Altered Carbon Author, Richard K Morgan, discusses his views on immortality, sexuality and religion
There are two things I am obsessed with in life: Blade Runner and Altered Carbon. For those of you that don’t know, Altered Carbon is an adaption of Richard K Morgan’s debut novel, Altered Carbon, which he won the Philip K. Dick Award for Best Novel in 2003!
While we are all anticipating the second instalment of the series on Netflix, I had the opportunity to ask Richard some of my most burning questions about Altered Carbon and his views on the themes that exist in the series.
Check out the following interview below!
One of the main themes that exist in Altered Carbon is immortality and the consequences of having eternal life. Can you tell us a bit about your views on immortality and why you chose to speak on this topic.
Richard: Dunno, maybe just a creeping sense of my own mortality? 🙂 I started writing Altered Carbon in my late twenties, which I think is probably about the time we start to get our first faint intimations that we won’t, in fact, live forever. I can certainly remember some long late-night discussions on the subject with friends and acquaintances during that period of my life. So perhaps it was that sensation creeping in that prompted me to think, and then start writing, about a technology to defeat death.
As to my views on the subject, my understanding is that practical immortality for humans is just around the corner, in the sense that our medical tech is getting good enough to stave off the diseases and damage that afflict us in old age, thus extending life long enough for people alive now to survive until the technology for actual immortality comes on stream. I was on a panel a couple of years ago with a scientist who said, with no trace of drama, that he believed the first immortals among us have already been born. So I think there’s little doubt that it’s coming. And like all technological advances, this is obviously going to have huge social and political implications. But then all major technological advances do. As a species, we’re defined by our ability to create tools and tech - we ARE the technological ape. And just as we have with everything else, we will learn - slowly, badly, piecemeal - to cope with this next step.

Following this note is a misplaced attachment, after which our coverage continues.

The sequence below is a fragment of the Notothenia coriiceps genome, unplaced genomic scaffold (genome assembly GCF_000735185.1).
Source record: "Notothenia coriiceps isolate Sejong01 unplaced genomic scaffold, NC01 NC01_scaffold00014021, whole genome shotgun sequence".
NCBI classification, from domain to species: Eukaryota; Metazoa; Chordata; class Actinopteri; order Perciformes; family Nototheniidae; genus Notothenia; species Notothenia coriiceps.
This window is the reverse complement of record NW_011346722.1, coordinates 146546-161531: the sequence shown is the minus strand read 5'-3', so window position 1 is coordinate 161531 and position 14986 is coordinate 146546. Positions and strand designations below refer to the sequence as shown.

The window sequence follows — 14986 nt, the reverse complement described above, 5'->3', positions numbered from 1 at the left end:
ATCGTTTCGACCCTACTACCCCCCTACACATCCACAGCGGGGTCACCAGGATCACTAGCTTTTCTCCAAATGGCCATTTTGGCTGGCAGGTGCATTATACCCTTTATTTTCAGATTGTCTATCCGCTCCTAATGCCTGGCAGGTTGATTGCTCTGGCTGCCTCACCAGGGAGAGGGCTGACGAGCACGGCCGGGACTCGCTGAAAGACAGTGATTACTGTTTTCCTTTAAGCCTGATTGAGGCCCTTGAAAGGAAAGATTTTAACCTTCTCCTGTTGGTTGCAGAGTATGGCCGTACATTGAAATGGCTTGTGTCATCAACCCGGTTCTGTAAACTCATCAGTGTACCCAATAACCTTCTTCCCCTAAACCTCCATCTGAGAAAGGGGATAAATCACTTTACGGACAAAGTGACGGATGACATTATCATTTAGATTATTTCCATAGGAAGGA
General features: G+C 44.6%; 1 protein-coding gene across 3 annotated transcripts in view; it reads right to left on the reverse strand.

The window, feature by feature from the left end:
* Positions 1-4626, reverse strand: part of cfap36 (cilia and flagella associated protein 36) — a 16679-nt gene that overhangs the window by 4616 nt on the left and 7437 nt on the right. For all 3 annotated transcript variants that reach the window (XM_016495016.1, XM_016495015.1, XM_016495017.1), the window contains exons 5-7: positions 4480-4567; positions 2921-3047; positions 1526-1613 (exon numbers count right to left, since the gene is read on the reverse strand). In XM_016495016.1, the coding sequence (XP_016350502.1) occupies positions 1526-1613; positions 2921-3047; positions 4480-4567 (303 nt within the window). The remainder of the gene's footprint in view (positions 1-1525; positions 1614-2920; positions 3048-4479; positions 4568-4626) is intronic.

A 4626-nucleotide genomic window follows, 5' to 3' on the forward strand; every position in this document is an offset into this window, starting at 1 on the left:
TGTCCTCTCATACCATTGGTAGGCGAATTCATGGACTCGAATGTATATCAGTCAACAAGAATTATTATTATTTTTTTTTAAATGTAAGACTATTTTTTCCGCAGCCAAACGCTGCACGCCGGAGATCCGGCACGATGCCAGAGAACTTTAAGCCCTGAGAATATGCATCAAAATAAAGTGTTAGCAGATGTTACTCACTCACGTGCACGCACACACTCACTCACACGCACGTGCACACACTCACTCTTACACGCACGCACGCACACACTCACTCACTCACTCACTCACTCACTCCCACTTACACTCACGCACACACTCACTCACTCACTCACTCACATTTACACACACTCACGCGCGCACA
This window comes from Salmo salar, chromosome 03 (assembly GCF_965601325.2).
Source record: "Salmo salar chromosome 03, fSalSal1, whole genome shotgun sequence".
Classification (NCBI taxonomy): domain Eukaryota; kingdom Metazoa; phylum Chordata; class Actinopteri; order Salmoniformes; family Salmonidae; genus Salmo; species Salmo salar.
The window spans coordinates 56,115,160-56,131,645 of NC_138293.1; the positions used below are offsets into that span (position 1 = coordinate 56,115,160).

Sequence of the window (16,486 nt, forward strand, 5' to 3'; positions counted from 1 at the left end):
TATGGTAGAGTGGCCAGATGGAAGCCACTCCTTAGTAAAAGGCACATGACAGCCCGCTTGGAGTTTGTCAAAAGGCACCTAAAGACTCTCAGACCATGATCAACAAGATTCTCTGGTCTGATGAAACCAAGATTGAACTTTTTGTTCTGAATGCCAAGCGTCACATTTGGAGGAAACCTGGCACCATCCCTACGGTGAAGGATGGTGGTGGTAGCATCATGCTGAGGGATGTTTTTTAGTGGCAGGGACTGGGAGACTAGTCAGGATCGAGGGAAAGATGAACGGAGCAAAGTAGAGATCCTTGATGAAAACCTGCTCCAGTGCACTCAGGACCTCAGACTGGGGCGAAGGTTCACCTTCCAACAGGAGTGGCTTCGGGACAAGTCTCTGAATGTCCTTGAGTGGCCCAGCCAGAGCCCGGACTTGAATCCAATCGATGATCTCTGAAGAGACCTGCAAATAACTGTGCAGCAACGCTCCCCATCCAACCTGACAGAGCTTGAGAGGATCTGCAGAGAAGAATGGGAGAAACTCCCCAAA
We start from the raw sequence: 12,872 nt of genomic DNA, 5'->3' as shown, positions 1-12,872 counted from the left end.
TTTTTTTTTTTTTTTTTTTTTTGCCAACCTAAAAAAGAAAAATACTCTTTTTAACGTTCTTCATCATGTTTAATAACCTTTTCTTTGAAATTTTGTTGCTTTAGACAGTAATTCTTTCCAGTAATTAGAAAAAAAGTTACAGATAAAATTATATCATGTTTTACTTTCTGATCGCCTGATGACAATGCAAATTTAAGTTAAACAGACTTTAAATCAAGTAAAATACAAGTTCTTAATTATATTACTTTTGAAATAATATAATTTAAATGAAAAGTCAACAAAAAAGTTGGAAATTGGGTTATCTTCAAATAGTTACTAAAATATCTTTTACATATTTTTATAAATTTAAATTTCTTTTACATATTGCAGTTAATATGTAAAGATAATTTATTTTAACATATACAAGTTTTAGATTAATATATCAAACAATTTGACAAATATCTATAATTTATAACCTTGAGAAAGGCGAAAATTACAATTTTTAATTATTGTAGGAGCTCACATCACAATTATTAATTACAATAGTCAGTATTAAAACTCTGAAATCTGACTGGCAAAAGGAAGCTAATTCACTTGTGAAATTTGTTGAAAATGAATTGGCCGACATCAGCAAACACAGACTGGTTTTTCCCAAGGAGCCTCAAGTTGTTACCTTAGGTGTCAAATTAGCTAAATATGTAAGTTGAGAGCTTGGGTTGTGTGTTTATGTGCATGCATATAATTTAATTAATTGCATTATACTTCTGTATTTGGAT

If you had a choice, would you rather have immortality or be mortal? Why?
Richard: Oh, no contest - who wouldn’t want to live forever? Especially if the technology means your nearest and dearest can do likewise. Look, there are a vast number of things I would love to do that I’ll never have time for in a mortal life-span. There are all the places on Earth I’ll never get to visit, the books I’ll never get to read, the languages I’ll never learn, the skills I’ll never practice, let alone perfect - the sheer tonnage of knowledge and experience I’m still thirsting to acquire is immense. Who’d pass up the opportunity to extend your time and do all those things? Not to mention the thought that you’d never have to say goodbye to and lose your loved ones - which is one of the most crippling things any human ever has to endure.